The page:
Mind the Gap: Leveraging mind maps & self-assessments to develop a personal training plan

Let’s be clear here: there is a place for everyone and every skillset in cybersecurity.

MITRE is another organization that provides us all with a lot of cool & free resources. You’ve probably already heard of both ATT&CK and D3FEND — don’t worry, we won’t talk about that here. Instead, I’ll point to their earlier work, an amazing free book titled “Ten Strategies of a World-Class Cybersecurity Operations Center.” Seriously, this should be required reading for all blue-teamers, especially management types. For our purposes, we’re looking at page number 103 (PDF page 114), figure 16: “Typical Career Paths Through the SOC.” (NOTE THIS LINK LEADS STRAIGHT TO THE PDF).

Source: MITRE, https://www.mitre.org/sites/default/files/publications/pr-13-1028-mitre-10-strategies-cyber-ops-center.pdf
Source: Henry Jiang, https://www.linkedin.com/pulse/cybersecurity-domain-map-ver-30-henry-jiang
  • Analyze
  • Collect and Operate
  • Investigate
  • Operation and Maintain
  • Oversee and Govern
  • Protect and Defend
  • Securely Provision

That’s a NICE Self-Assessment You Got There!

The first thing we need to do is jump over to the NICE framework’s resources page and download their supplemental Excel document. (NOTE: THIS HYPERLINK DOWNLOADS THE EXCEL FILE) This beast of a workbook includes a tab for every role in the NICE framework with some super complex lookups and links so you can easily navigate from a Table of Contents to the pages that you want to see.

  1. Click the “Click to view KSAs” hyperlink for our role on the Table of Contents page.
  2. Copy the entire KSA page.
  3. Open a blank workbook.
  4. Paste (plaintext) into the blank workbook.
  5. Navigate back to the supplemental workbook and copy the Tasks page for your role.
  6. Paste the Tasks as plaintext at the bottom of the page where you pasted the KSAs.
  7. You should now have the KSAs and Tasks in one long spreadsheet.
  8. Delete the extra lines and section titles between each category. For example, delete the blue line that says “Abilities” at the top of the abilities section.
  9. Insert a blank column and title it “Score.”
  10. Insert a blank column and title it “Category.”
  11. In the “Category” column, add the appropriate category (e.g. “Knowledge,” “Skills,” “Abilities,” and Task” for each line of the spreadsheet.
  1. I’ve heard of this, but please don’t ask me to explain it
  2. I’m familiar with the topic and can explain it with a little more research / Google-fu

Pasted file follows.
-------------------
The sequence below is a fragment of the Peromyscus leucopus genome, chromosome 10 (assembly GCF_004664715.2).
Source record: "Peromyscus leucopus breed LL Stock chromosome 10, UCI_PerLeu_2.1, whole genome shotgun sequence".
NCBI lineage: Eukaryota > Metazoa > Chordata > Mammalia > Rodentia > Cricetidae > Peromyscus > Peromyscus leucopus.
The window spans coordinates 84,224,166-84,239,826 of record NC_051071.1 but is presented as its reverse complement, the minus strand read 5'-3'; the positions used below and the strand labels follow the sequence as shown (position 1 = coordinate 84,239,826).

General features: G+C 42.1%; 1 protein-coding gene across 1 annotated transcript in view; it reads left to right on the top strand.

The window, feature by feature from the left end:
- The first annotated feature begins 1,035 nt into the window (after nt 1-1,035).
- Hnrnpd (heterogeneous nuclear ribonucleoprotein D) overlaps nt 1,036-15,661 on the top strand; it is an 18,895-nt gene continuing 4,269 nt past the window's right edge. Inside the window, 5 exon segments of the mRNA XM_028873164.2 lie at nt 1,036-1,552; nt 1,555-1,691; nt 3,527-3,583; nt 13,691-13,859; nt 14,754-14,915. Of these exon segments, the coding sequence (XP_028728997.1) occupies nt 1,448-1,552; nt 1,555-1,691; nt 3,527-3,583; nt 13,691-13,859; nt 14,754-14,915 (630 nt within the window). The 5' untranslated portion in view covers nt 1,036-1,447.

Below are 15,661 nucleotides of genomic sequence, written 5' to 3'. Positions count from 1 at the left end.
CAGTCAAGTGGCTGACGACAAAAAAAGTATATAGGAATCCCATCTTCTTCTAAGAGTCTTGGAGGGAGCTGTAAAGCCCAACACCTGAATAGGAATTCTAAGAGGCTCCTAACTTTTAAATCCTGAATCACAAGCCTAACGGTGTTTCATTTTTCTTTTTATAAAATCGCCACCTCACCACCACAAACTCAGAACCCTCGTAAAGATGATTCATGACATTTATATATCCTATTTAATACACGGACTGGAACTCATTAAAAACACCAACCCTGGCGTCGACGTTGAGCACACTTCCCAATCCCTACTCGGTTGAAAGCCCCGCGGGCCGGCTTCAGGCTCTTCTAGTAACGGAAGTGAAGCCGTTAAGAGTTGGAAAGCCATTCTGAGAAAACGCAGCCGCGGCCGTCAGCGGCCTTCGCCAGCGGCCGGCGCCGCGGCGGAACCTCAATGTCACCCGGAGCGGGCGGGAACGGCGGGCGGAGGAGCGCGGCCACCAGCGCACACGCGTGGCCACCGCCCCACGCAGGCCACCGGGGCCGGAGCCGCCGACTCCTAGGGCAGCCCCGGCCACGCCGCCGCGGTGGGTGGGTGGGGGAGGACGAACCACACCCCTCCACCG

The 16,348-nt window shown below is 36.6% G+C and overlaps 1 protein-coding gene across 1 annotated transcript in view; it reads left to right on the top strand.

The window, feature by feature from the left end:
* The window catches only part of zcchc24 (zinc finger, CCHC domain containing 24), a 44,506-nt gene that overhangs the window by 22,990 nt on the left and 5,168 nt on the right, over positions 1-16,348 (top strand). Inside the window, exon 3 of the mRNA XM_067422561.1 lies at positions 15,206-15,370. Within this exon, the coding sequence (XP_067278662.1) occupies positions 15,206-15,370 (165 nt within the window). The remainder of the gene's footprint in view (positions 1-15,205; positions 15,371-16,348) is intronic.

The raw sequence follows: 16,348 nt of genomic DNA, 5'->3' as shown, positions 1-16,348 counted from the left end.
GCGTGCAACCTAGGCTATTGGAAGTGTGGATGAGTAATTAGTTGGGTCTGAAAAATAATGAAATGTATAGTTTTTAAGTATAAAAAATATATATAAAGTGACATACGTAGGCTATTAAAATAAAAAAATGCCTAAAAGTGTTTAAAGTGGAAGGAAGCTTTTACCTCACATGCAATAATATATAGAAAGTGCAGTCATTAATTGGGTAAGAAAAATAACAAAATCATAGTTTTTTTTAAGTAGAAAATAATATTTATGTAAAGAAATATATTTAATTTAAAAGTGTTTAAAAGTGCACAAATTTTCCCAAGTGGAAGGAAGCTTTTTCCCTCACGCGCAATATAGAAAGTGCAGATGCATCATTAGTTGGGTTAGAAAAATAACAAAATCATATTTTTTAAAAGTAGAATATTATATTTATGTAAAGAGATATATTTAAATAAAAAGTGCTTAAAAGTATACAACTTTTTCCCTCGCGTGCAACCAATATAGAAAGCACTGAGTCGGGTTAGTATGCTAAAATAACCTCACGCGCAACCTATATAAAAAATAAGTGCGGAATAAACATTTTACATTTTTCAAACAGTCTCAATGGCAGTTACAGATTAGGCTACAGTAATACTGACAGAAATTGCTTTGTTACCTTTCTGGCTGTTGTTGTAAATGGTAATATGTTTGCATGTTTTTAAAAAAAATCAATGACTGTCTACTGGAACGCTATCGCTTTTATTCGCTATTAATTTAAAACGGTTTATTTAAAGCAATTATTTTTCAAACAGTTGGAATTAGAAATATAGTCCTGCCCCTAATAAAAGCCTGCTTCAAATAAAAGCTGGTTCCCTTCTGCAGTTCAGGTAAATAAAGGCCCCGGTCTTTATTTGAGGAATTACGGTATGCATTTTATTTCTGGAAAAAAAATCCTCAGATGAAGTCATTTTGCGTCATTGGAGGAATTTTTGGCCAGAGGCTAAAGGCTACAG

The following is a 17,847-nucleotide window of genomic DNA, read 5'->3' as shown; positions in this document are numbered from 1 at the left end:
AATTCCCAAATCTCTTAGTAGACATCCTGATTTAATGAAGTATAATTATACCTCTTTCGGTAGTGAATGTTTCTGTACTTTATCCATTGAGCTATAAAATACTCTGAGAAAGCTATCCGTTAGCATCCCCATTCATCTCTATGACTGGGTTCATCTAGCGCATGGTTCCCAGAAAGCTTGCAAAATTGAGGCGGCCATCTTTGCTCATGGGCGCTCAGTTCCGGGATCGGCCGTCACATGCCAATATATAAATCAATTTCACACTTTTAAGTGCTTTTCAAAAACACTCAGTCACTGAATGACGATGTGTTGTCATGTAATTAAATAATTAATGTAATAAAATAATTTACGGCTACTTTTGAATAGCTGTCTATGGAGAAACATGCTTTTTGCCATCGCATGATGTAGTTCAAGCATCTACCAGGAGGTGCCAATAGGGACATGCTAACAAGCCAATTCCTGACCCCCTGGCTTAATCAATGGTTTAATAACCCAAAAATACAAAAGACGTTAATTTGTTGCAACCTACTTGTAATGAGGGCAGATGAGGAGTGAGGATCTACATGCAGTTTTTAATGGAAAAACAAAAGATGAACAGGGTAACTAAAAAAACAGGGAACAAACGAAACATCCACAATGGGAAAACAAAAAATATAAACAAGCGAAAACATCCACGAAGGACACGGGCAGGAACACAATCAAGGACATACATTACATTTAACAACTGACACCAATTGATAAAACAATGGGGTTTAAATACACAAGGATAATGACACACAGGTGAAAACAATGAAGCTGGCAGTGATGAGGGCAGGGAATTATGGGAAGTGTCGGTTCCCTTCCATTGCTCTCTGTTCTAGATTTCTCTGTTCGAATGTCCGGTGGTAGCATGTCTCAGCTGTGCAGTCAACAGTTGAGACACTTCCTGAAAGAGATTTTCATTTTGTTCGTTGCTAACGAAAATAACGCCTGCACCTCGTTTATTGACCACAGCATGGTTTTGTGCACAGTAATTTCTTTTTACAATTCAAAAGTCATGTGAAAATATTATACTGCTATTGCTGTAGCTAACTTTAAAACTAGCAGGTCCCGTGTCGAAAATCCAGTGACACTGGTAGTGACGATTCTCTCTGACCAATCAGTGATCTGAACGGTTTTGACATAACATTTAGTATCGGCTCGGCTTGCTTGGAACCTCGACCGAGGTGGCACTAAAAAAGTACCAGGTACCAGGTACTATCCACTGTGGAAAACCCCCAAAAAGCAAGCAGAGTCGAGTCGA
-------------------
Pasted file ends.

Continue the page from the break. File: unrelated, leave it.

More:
3. I get this stuff and can do it on my own
  4. This is my jam. I can perform this task on my own and my teammates ask me for assistance with this sorta thing. I can also explain it to my non-technical friends and family
  5. I’m kind of a big deal. I can teach it to anyone and others call me a SME for this topic
  • Risk management
  • Common networking protocols and fundamentals
  • Attacker methods and techniques

Putting it all together

So we decided we wanted to get into cybersecurity. We looked at a few career maps and decided that we want to be threat analysts. We realized that we have a LOT to learn to be a threat analyst and we completed a self-assessment of our cyber skillz to identify where to focus our training for the next few months.


Bonus Nerd Stuff

Hey if you like this approach and you like Excel formulas. I’ve included this bonus section to show how I create a quick dashboard for my self-assessment scores.

  • Category
  • Average
  • High
  • Low
  • Task
  • Knowledge
  • Skills
  • Abilities
  • In B3, type =AVERAGEIF(Category, A3, Score)
  • In B4, type =AVERAGEIF(Category, A4, Score)
  • In B5, type =AVERAGEIF(Category, A5, Score)
  • In B6, type =AVERAGEIF(Category, A6, Score)
  • In C3, type =MAXIFS(Score, Category, A3)
  • In C4, type =MAXIFS(Score, Category, A4)
  • In C5, type =MAXIFS(Score, Category, A6)
  • In C6, type =MAXIFS(Score, Category, A6)
  • In D3, type = MINIFS(Score, Category, A3)
  • In D4, type = MINIFS(Score, Category, A4)
  • In D5, type = MINIFS(Score, Category, A5)
  • In D6, type = MINIFS(Score, Category, A6)





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Andy Piazza

Andy Piazza


I enjoy writing, mentoring, and sharing knowledge. I’m klrgrz (killer grizz) on Twitter. I do stuff n things with cyber threat intel.